4. Do hitters do better after the first pitch when they swing on the first pitch?
That’s the game, isn’t it? It’s one thing to be aggressive on the first pitch, knowing you shouldn’t let it go by just for the sake of saying you did, but if you don’t finish your plate appearance right then and there, have you totally screwed up what comes after? This gets complicated, because if you swing and don’t end the plate appearance, you’re down 0-1, but if you don’t swing, you might be down 0-1 anyway.
So, the right thing to do is not to just look on the outcomes of the first pitch, but split the outcomes of all plate appearances based on whether the first pitch was a swing or not. You can see pretty clearly that for many years, from the start of the data in 1988 through around 2000, taking the first pitch was clearly the better strategy. In 1992, for example, there was a 54-point difference in ultimate OPS between taking (.716 OPS) or swinging (.662 OPS). It crept closer for years, until finally in 2015 (and again in '18 and '19), swinging at the first pitch saw better outcomes.
Since 2015, it's a dead heat. Batters have a .737 OPS whether they go after the first pitch or not. That might sound like it doesn't matter, but also saying "it doesn't matter whether you take the first pitch or not" would have, for almost all of baseball history, been blasphemy.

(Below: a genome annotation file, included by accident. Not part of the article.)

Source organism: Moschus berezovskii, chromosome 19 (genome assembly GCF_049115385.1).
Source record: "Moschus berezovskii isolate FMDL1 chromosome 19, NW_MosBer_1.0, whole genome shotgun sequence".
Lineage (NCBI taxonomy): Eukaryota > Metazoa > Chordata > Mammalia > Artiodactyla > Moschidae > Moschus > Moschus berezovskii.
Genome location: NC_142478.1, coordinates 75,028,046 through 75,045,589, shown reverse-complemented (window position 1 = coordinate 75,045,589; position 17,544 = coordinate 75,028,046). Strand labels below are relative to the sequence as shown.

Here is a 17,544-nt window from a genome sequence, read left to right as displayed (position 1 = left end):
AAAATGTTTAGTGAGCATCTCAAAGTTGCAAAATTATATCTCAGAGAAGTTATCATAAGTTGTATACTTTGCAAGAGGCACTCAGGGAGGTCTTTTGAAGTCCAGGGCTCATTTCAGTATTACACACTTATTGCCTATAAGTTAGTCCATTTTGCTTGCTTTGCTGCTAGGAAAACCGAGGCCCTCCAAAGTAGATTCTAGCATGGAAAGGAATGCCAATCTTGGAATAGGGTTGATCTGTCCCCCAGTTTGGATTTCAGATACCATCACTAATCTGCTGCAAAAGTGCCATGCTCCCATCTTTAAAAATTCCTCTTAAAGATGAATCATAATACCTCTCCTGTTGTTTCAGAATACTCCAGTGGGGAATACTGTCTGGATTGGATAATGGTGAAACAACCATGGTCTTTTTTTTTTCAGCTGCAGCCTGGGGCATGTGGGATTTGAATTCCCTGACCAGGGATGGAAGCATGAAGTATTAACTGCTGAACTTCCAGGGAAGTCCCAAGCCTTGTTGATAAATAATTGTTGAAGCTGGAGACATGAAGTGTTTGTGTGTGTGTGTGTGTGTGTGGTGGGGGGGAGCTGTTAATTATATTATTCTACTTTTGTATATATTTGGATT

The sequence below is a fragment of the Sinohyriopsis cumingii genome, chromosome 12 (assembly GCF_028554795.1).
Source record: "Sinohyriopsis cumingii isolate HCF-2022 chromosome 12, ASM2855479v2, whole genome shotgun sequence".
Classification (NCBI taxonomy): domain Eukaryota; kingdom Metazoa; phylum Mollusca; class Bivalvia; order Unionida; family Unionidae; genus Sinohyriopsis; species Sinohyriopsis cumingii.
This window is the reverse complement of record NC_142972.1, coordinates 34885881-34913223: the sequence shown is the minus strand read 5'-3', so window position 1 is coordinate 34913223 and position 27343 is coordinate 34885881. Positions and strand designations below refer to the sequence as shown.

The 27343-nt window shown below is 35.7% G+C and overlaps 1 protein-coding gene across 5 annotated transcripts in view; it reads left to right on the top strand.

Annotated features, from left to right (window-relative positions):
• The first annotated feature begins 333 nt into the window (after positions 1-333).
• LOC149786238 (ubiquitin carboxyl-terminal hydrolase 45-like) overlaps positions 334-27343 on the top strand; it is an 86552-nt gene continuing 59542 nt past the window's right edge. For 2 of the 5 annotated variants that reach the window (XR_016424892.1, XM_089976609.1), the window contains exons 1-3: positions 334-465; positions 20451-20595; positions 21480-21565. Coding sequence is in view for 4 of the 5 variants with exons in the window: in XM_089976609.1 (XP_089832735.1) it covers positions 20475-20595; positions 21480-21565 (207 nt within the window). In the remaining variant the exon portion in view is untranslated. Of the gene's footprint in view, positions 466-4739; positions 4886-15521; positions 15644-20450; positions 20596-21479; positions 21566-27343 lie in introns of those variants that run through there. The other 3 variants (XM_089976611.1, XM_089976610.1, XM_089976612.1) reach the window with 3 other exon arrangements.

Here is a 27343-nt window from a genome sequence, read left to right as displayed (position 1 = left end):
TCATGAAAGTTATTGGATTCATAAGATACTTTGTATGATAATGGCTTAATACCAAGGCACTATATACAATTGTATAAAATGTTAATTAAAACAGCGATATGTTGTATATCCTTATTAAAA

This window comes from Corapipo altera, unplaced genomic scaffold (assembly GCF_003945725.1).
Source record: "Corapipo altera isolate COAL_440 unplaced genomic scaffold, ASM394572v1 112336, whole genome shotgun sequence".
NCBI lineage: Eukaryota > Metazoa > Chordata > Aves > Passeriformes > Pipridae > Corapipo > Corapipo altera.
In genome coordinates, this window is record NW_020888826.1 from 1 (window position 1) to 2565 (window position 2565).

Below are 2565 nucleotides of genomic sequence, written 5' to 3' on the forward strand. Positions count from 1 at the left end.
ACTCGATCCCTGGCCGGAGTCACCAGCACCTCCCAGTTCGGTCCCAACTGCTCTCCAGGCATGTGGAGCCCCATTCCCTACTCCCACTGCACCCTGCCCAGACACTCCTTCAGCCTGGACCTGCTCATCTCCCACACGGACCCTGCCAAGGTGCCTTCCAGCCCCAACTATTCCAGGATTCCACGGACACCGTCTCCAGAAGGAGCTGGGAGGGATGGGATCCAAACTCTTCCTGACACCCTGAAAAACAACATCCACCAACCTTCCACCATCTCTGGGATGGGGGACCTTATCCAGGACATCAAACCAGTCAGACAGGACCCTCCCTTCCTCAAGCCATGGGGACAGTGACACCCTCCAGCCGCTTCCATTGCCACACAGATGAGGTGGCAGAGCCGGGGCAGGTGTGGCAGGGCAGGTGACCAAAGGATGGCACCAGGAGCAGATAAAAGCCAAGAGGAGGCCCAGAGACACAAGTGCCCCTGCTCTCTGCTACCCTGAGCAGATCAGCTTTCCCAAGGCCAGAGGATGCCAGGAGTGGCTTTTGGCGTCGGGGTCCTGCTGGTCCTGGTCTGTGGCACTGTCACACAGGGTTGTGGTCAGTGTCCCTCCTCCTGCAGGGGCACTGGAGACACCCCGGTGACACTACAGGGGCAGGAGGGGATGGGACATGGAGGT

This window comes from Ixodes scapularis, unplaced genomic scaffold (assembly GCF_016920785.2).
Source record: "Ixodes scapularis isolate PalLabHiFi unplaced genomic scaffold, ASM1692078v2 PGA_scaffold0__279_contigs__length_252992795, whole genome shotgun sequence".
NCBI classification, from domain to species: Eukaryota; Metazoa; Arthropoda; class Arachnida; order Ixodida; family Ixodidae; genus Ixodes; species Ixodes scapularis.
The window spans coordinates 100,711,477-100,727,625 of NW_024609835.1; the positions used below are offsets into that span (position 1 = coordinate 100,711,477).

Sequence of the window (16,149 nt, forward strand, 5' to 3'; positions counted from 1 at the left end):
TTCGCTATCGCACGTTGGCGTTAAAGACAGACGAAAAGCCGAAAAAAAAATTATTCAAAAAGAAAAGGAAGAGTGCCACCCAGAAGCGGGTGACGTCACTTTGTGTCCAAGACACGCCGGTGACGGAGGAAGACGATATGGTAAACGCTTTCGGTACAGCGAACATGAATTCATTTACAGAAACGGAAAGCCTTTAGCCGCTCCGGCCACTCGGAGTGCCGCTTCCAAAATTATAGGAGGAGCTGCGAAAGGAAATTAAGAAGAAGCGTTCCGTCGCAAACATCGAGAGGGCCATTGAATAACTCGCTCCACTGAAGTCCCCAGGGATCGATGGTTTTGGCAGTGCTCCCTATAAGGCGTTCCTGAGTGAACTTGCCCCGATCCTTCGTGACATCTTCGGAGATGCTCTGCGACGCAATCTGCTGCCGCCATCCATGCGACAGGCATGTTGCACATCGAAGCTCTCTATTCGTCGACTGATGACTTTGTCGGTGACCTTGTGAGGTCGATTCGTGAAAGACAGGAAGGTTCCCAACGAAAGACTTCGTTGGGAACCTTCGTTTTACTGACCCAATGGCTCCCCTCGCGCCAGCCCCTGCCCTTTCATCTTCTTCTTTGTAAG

So far as Molina goes, he’s much more successful when attacking 0-0, posting a .984 OPS this year when he swings first pitch (.854 career) and a .684 OPS when he does not (.649 career). He's not the only one. None less than Mike Trout, baseball's greatest player, who was off to the best start of his career before he was injured, was being far more aggressive on the first pitch than he'd ever been before.
It's not that hacking on the first pitch is suddenly that One Magic Thing that will solve everyone's problems. It's that in an era where you're lucky if you get even a single hittable pitch from today's dominant pitchers, you'd best not let it go by. Years ago, the numbers said to take. The coaches said to take. The broadcasters said to take. It became clear a half-decade ago that was no longer necessary, or often advisable. As the first pitch swing/take decision no longer carries as much weight in the plate appearance outcome as it once did, the only strategy left is find that hittable pitch and hit it, regardless of what count it comes on.
Just don't get to two strikes, anyway. Nothing good can happen there.